When is Jacob first mentioned in the Bible?
Jacob is first mentioned in the Bible in Genesis 25. When Jacob’s mother, Rebekah, was pregnant with him and his fraternal twin Esau, she inquired of God as to why her two babies were fighting in her womb (Genesis 25:22).
God replied that the enmity between the two brothers was a foreshadowing for the two nations that would arise from them – Jacob would be the forefather of Israel (Genesis 32:28, Genesis 35:10-13), Esau of Edom (Genesis 36). Additionally, Esau, the elder twin, would become the servant of Jacob, the younger (Genesis 25:23).
Meaning of Jacob’s Name
The name Jacob is derived from the Hebrew verbwhich means “to follow.” Jacob was born grabbing onto his twin brother Esau’s heel. Hence, Jacob means in Hebrew “one who follows on another's heels” (Genesis 25:26).
Jacob’s intention to undermine his brother of both his birthright and father’s blessing also earned him the name of “Supplanter” (Genesis 27:36).
How is Jacob’s character depicted in the Bible?
From the time of his birth until his wrestling encounter with God (Genesis 32:24-29, Jacob was associated with trickery and deception.
Jacob’s most notorious acts of trickery were committed against his twin brother Esau. Jacob offered his “famished” brother bowl of soup in exchange for his birthright as the firstborn son, which was a double portion of his father Isaac’s inheritance (Genesis 25:29-34). Moreover, Jacob robbed Esau of their father’s blessing (Genesis 27:1-29, Genesis 27:35), which had been the Esau’s right to receive.
Jacob also deceived his uncle Laban. In return for 20 years of service, Jacob tricked Laban into giving him his desired choice of wages - speckled and spotted sheep and goats - by stripping back the branches of poplar, almond, and plane trees and placing them at the watering troughs where the strongest animals came to drink and mate (Genesis 30:25-43).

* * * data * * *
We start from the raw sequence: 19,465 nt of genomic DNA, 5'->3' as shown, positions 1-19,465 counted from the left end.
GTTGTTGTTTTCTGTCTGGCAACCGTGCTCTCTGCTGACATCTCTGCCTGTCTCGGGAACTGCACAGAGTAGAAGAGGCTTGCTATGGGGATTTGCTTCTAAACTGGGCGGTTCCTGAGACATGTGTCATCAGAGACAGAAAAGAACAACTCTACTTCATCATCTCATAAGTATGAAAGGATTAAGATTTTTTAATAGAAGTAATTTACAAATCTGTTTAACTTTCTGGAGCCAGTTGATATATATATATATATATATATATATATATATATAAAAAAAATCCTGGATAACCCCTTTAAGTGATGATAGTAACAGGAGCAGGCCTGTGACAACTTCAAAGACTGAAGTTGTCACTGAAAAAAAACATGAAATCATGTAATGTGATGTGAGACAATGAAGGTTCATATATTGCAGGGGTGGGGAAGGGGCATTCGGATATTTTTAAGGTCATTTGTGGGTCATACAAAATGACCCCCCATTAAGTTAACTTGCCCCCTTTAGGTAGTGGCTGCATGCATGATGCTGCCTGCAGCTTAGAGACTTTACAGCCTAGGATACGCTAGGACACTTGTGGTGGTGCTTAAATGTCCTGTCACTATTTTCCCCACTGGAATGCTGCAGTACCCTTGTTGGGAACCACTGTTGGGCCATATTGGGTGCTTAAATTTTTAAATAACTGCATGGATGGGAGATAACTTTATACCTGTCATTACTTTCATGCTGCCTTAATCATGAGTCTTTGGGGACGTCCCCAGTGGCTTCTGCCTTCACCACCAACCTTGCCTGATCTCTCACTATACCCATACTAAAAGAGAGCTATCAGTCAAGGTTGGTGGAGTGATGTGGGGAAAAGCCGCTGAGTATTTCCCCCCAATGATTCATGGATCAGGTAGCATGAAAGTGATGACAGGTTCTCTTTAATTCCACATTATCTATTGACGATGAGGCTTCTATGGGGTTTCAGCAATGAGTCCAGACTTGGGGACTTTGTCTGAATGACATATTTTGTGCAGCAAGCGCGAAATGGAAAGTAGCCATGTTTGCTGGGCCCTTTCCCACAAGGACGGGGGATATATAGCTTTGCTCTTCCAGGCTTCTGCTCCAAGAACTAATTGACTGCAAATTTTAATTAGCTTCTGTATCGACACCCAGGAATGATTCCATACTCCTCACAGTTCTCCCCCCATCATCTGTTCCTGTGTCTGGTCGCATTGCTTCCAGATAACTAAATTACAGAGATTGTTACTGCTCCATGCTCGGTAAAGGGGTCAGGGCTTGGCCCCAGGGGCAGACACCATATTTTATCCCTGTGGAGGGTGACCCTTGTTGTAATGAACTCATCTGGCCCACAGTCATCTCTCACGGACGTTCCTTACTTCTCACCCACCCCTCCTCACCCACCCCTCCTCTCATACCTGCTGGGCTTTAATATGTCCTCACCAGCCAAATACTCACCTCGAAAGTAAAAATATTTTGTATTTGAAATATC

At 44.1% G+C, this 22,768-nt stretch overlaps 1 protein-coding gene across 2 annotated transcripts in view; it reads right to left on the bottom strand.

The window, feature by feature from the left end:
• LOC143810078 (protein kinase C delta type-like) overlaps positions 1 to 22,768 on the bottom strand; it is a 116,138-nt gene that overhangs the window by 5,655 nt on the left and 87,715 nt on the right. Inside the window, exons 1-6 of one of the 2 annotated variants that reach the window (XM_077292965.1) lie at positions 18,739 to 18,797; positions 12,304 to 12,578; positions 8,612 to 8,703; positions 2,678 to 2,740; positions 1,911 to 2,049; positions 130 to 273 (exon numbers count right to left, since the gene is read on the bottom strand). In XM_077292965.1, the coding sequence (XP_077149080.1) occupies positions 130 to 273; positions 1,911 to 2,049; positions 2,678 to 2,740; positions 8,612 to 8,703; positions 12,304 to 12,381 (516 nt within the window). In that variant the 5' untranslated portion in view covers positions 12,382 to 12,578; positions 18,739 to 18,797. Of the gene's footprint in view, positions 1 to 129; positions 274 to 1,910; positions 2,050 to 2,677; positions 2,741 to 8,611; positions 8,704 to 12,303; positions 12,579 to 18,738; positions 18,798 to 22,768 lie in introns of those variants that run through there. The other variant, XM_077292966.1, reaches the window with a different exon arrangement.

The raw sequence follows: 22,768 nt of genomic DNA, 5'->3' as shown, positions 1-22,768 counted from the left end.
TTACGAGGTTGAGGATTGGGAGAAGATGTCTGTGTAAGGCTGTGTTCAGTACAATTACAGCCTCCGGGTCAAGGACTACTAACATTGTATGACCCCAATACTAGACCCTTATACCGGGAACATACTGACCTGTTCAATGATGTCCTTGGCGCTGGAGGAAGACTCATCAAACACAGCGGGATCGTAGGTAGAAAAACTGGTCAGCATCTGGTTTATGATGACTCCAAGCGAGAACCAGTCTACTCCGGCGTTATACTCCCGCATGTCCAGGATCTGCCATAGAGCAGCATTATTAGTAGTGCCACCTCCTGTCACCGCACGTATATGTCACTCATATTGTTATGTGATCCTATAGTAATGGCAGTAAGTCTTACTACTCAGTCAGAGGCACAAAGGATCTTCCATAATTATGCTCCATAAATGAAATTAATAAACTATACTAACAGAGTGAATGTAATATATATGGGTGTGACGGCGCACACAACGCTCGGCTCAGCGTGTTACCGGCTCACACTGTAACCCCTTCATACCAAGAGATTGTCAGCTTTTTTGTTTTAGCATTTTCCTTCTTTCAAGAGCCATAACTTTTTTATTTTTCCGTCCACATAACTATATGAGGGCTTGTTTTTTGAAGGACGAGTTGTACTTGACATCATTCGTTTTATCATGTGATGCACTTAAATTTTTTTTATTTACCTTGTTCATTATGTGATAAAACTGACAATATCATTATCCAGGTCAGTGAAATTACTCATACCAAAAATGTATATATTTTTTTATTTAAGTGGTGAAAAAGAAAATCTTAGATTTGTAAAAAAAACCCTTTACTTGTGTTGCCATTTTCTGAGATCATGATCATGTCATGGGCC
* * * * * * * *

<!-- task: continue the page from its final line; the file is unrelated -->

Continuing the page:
Interesting Facts about Jacob
- Jacob’s grandfather was Abraham, who was known as the “Father of the Faithful” (Genesis 12:1-3).
- Jacob and his twin Esau were complete opposites of one another. Whereas Esau was comfortable in the outdoors hunting, Jacob was content to stay at home (Genesis 25:27). Even in appearance, the two young men were different: Esau was brawny with a thick covering of red hair, whereas Jacob was smooth-skinned (Genesis 25:25,Genesis 27:11).
- Though Jacob was a trickster, God did bless him throughout his life. While Jacob was traveling towards Haran, he lay down to sleep in the desert and dreamt of a staircase that extended up to heaven, on which angels ascended and descended. God appeared to Jacob as he slept and blessed him and his progeny (Genesis 28:10-19). This particular story of the Bible is referred to as Jacob’s Ladder.
- Jacob was a victim of deceit himself. Firstly, after 7 years of service, Jacob’s uncle Laban tricked him into marrying his eldest daughter Leah. Laban then made Jacob work a further 7 years before he could marry his youngest daughter Rachel, who had been Jacob’s first choice of bride (Genesis 29:18-30). Laban also attempted to cheat Jacob out of his wages (Genesis 30:25-36).
- Jacob is the patriarch of the 12 tribes of Israel (Genesis 35: 23-26).
What does the Bible say about Jacob?
Hosea 12:2: “The LORD has a charge to bring against Judah; he will punish Jacob according to his ways and repay him according to his deeds.”
Genesis 27:36: ‘Esau said, “Isn’t he rightly named Jacob? This is the second time he has taken advantage of me: He took my birthright, and now he’s taken my blessing!” Then he asked, “Haven’t you reserved any blessing for me?”’